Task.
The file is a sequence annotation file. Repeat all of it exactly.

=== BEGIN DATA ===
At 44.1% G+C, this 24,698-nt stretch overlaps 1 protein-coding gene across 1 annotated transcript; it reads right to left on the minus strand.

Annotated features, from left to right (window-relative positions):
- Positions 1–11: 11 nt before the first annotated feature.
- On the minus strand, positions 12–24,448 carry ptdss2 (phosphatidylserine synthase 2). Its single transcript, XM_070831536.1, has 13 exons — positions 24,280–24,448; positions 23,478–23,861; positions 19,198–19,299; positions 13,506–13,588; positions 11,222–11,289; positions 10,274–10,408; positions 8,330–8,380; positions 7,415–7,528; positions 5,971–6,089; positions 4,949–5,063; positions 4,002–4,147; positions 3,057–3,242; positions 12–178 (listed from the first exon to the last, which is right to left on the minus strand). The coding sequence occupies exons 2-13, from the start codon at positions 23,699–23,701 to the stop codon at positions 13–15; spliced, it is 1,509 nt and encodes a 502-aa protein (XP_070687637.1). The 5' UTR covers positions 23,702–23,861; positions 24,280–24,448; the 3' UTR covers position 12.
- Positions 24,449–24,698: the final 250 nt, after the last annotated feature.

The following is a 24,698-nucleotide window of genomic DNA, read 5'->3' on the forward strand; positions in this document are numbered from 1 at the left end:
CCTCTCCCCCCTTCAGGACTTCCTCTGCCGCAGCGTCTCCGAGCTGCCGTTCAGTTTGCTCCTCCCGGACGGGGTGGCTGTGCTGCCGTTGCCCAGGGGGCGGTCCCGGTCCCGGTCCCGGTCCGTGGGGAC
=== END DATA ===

At 44.1% G+C, this 24,698-nt stretch overlaps 1 protein-coding gene across 1 annotated transcript; it reads right to left on the minus strand.

Annotated features, from left to right (window-relative positions):
- Positions 1–11: 11 nt before the first annotated feature.
- On the minus strand, positions 12–24,448 carry ptdss2 (phosphatidylserine synthase 2). Its single transcript, XM_070831536.1, has 13 exons — positions 24,280–24,448; positions 23,478–23,861; positions 19,198–19,299; positions 13,506–13,588; positions 11,222–11,289; positions 10,274–10,408; positions 8,330–8,380; positions 7,415–7,528; positions 5,971–6,089; positions 4,949–5,063; positions 4,002–4,147; positions 3,057–3,242; positions 12–178 (listed from the first exon to the last, which is right to left on the minus strand). The coding sequence occupies exons 2-13, from the start codon at positions 23,699–23,701 to the stop codon at positions 13–15; spliced, it is 1,509 nt and encodes a 502-aa protein (XP_070687637.1). The 5' UTR covers positions 23,702–23,861; positions 24,280–24,448; the 3' UTR covers position 12.
- Positions 24,449–24,698: the final 250 nt, after the last annotated feature.

The following is a 24,698-nucleotide window of genomic DNA, read 5'->3' on the forward strand; positions in this document are numbered from 1 at the left end:
CCTCTCCCCCCTTCAGGACTTCCTCTGCCGCAGCGTCTCCGAGCTGCCGTTCAGTTTGCTCCTCCCGGACGGGGTGGCTGTGCTGCCGTTGCCCAGGGGGCGGTCCCGGTCCCGGTCCCGGTCCGTGGGGAC